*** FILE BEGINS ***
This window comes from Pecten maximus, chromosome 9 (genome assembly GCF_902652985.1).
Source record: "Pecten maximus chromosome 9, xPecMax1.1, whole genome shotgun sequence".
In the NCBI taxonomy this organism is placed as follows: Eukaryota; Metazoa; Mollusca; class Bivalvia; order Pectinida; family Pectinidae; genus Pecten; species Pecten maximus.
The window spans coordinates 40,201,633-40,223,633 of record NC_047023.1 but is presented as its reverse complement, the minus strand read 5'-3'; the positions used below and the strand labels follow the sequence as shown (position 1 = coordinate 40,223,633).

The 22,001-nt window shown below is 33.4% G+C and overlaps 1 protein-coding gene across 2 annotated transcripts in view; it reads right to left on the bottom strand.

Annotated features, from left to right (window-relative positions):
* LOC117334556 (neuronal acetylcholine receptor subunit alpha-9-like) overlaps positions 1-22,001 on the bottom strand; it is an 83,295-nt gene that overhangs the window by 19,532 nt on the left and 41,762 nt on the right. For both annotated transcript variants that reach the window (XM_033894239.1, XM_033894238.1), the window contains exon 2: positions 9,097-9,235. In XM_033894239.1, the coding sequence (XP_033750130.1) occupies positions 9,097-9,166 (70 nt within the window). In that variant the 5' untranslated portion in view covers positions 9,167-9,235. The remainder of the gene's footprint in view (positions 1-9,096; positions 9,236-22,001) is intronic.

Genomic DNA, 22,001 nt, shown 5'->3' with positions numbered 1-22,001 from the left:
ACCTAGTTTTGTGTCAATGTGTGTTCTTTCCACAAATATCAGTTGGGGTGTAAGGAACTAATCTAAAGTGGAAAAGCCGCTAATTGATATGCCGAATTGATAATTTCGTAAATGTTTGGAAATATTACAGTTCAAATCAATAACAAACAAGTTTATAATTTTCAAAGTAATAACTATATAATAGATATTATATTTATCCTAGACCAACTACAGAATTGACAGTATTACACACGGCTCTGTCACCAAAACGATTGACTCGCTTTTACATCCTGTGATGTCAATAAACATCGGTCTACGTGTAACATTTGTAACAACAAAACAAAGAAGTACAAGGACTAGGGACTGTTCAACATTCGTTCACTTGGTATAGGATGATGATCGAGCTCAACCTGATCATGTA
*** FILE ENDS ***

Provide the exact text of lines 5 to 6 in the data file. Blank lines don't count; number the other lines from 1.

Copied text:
The 22,001-nt window shown below is 33.4% G+C and overlaps 1 protein-coding gene across 2 annotated transcripts in view; it reads right to left on the bottom strand.

Annotated features, from left to right (window-relative positions):